Anybody know of some good sources? Here's the best one I found:
    3 people like this.
  4. Kassaundra

    Kassaundra Sonic screwdrivers are cool!

    Sep 1, 2010
    Wow, just wow. If you have tried explaining w/ words and it did not work I would suggest a visual example. Go to your kitchen cabinet take out whatever raw seeds you have (rice, bean, lentils, sprouting seeds, etc....) 2 containers measure same amount of seed in each, leave one as is sprout the other.
  5. mzstre

    mzstre Chillin' With My Peeps

    Oct 5, 2011
    near Baton Rouge, LA
    Wouldn't you be able to use organic grains purchased from a mill as long as they are still whole? I got a small group of people together locally and we order from Coyote Creek, an organic mill in Texas. it is much more costly than purchasing commercially prepared feed, but my birds truly eat much less because the food is not cooked or processed. I do purchase whole grains from them as well. Right now organic wheat is running about $24 per 50 pound bag. We have our order shipped to us by freight carrier. The cost is dependent upon how many pounds we order. We have paid anywhere from $5-$10 per bag for shipping. They do offer products in bulk.
  6. cracked egg

    cracked egg Chillin' With My Peeps

    Feb 29, 2012
    Blackfoot, Idaho
    check out Sand Hill Preservation, I know they have corn,barley and millet seeds. Also Baker Creek Rare Seeds
  7. pawtraitart

    pawtraitart Chillin' With My Peeps

    May 30, 2007
    Ummm.....well some of that weight is water that the seed and new growth continues to absorb, so in that sense he is correct if he is thinking purely about dry matter weight. However, the point is that the seed becomes more nutritious and bulk fiber is increased.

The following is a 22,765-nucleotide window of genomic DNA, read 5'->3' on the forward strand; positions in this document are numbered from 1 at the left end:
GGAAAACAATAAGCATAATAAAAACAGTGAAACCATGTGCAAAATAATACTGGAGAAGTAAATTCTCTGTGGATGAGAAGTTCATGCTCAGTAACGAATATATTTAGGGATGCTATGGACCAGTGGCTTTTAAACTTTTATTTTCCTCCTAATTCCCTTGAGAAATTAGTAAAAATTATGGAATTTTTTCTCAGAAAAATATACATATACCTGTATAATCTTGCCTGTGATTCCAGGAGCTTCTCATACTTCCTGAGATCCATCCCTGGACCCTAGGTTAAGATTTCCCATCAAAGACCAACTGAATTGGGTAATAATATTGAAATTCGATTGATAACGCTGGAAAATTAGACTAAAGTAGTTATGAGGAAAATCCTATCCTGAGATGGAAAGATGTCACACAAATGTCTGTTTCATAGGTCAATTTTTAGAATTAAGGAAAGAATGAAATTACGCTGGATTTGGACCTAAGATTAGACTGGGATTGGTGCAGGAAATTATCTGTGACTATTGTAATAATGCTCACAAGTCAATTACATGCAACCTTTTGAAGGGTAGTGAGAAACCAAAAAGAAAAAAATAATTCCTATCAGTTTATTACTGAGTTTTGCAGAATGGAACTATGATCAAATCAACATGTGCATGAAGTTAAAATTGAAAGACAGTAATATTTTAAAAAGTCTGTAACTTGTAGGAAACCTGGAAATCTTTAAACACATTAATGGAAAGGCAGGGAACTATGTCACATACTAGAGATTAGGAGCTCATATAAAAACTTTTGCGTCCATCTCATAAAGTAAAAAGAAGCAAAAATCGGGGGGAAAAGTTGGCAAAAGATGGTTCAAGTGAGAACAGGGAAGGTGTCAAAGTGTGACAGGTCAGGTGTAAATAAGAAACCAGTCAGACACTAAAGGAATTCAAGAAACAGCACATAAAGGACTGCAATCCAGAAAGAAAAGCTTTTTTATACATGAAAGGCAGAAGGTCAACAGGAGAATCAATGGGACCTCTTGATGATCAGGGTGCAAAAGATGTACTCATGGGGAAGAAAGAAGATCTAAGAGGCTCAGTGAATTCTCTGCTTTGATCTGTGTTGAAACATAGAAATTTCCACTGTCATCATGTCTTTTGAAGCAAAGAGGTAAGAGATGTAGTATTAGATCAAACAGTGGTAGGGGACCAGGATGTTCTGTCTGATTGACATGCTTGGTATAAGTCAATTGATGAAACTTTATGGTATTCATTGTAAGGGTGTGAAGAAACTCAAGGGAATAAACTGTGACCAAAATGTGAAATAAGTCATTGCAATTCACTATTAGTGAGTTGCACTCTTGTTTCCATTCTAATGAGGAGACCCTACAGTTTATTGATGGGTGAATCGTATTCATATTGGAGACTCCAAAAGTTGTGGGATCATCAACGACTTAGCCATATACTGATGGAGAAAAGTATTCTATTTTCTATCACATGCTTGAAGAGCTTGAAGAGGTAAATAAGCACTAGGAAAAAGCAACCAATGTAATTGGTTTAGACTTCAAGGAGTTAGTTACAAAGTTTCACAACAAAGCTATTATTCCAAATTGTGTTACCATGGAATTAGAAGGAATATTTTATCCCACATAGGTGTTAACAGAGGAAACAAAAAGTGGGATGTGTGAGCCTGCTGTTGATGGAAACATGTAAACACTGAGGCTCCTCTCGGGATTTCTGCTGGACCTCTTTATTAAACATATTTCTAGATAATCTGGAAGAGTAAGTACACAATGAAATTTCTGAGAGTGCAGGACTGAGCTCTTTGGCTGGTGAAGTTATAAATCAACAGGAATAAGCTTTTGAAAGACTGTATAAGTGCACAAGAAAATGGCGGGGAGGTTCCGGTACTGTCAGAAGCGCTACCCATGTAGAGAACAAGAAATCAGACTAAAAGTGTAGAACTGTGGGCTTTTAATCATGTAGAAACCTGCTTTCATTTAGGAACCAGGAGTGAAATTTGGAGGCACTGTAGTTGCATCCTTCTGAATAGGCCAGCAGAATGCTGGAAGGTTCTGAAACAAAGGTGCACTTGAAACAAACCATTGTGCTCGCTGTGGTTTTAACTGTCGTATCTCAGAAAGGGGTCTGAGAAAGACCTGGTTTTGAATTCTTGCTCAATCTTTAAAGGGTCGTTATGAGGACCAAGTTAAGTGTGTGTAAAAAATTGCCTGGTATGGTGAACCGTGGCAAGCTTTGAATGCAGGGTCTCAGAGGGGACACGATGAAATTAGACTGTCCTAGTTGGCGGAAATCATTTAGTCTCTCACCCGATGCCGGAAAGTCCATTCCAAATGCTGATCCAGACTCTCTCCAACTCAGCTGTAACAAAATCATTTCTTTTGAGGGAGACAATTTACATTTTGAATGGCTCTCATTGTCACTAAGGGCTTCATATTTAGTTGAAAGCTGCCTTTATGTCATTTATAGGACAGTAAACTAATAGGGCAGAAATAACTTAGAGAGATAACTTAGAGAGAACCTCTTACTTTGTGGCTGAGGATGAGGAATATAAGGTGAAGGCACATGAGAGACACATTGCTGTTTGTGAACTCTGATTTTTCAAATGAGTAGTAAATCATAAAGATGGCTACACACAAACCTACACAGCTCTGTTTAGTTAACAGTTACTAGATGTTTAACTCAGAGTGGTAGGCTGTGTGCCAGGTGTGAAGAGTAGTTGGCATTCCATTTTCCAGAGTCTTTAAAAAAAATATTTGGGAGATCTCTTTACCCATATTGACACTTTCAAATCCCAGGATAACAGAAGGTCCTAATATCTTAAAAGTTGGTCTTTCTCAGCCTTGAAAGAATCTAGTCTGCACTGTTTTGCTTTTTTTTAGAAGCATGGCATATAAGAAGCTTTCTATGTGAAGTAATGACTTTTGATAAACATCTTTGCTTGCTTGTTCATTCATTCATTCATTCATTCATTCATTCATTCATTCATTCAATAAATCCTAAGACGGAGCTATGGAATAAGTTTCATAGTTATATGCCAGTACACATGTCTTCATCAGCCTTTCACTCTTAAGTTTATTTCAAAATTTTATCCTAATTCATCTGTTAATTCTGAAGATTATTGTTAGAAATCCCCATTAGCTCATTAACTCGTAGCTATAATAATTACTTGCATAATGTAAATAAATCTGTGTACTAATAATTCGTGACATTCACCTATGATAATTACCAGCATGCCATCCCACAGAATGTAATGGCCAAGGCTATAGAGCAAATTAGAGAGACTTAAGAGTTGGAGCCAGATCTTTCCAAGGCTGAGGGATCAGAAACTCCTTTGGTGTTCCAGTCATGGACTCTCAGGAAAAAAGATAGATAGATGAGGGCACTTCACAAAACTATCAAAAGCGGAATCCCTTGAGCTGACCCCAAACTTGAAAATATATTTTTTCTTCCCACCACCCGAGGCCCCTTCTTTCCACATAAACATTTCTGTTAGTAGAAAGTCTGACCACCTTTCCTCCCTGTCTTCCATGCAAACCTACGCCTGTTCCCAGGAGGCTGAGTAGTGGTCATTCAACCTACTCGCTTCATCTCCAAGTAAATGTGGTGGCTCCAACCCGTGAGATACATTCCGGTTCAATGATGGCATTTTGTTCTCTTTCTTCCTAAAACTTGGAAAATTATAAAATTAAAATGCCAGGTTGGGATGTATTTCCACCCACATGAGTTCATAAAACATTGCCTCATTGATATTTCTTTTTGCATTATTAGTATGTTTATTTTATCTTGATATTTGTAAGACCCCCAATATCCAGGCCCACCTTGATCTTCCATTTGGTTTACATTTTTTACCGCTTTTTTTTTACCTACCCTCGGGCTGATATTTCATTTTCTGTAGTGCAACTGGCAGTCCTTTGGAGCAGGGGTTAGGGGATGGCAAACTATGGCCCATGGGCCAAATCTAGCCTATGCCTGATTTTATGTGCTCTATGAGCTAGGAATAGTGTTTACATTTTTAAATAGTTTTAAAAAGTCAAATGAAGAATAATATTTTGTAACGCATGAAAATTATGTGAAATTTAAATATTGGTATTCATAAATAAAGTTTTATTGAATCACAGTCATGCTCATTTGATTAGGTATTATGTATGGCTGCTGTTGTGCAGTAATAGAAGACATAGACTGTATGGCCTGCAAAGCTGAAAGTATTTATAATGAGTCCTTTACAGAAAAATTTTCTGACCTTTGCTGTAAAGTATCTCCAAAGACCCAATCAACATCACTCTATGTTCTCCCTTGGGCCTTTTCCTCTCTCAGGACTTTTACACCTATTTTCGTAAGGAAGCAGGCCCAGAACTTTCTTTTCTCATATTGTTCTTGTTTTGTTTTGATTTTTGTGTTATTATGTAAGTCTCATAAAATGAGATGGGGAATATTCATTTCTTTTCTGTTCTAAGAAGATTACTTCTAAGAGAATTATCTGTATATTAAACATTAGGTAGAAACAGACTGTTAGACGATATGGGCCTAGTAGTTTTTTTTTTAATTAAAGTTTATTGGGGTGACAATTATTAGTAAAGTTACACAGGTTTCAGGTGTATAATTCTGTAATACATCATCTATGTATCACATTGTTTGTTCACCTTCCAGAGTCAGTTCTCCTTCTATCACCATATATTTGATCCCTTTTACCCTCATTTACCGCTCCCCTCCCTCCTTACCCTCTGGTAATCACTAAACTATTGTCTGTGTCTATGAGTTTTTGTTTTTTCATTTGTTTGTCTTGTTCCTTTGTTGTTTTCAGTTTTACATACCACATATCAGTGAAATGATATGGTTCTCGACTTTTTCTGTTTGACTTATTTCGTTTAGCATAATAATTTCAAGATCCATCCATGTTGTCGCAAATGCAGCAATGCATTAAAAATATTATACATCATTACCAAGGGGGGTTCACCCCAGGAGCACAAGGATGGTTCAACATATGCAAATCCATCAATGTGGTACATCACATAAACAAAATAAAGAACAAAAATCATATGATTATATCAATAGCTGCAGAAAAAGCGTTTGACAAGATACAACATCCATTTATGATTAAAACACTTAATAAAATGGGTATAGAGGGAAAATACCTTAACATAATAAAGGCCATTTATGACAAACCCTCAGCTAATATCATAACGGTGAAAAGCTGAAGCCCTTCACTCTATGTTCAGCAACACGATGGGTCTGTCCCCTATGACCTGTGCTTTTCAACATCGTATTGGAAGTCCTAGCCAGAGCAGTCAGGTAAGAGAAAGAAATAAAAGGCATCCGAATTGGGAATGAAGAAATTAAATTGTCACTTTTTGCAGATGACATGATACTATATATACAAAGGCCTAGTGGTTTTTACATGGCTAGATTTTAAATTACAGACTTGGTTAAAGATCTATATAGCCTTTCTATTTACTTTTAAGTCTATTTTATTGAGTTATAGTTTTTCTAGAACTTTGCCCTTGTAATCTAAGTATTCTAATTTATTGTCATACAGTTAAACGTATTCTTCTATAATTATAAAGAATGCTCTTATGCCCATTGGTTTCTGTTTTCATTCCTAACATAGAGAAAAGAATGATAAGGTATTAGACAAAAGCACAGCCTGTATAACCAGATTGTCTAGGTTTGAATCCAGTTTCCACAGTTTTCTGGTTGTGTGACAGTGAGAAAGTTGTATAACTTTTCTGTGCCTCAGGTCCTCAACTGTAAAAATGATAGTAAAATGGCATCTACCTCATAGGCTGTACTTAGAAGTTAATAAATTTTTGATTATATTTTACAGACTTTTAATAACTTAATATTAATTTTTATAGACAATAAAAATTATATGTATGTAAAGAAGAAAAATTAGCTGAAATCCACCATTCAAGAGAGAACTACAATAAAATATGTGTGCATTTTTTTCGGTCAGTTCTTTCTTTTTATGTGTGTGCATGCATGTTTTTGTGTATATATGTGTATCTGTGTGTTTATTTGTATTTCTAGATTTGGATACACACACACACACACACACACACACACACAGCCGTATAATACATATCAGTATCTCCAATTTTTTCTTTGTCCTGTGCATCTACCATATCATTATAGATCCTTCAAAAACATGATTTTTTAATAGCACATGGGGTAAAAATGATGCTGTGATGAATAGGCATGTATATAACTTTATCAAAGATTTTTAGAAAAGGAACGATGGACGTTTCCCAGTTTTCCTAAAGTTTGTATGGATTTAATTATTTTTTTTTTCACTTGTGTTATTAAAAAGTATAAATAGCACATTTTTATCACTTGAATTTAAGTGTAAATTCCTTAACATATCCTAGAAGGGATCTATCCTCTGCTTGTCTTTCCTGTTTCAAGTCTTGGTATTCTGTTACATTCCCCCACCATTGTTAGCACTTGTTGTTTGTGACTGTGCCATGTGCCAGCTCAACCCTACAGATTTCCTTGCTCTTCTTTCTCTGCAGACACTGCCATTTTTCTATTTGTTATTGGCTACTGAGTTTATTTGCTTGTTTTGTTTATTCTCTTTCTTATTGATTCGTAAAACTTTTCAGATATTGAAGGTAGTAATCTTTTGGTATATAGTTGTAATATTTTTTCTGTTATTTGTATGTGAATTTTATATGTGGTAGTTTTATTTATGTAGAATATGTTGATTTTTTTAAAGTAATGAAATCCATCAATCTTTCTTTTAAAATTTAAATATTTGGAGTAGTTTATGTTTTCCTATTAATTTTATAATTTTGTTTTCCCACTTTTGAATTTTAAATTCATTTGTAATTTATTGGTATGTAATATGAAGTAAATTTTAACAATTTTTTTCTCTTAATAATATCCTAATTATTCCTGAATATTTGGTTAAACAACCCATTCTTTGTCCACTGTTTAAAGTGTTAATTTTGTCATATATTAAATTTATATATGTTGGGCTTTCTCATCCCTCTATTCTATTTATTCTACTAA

8. Scoutmedic

    Scoutmedic Out Of The Brooder

    May 28, 2012
    South-Central Texas
    Is there another type of seed that is more mold resistent and tolerable to warmer climates like here in south Texas for fodder? Today was nice in the 50s, but were are usually in the mid to upper 70s to low 80s in the fall and early spring.
  9. pawtraitart

    pawtraitart Chillin' With My Peeps

    May 30, 2007
    I'm not sure. I do know that using a thinner layer of seed helps regardless of type. Mold spores are everywhere, though. If conditions are right, mold will grow, that's it. My advice would be to start with good quality clean seed and experiment with water techniques to see what works best for you.
  10. ScottnLydia

    ScottnLydia Chillin' With My Peeps

    Jul 16, 2011
    Perhaps this is a dumb question, but has anyone tried filtering the return water? I live in an area where water is in short supply, this summer they restricted our usage. NO usage other than houshold! We saved a few trees from dying with grey water, and got an exemption for livestock, but the garden was a goner.

    Anyhow, I was just wondering if filtering, perhaps even with activated charcoal, could extend the life of the water? Any thoughts?

    Also, Pawtraitart, what kind of hair sheep do you have? Just curious.


BackYard Chickens is proudly sponsored by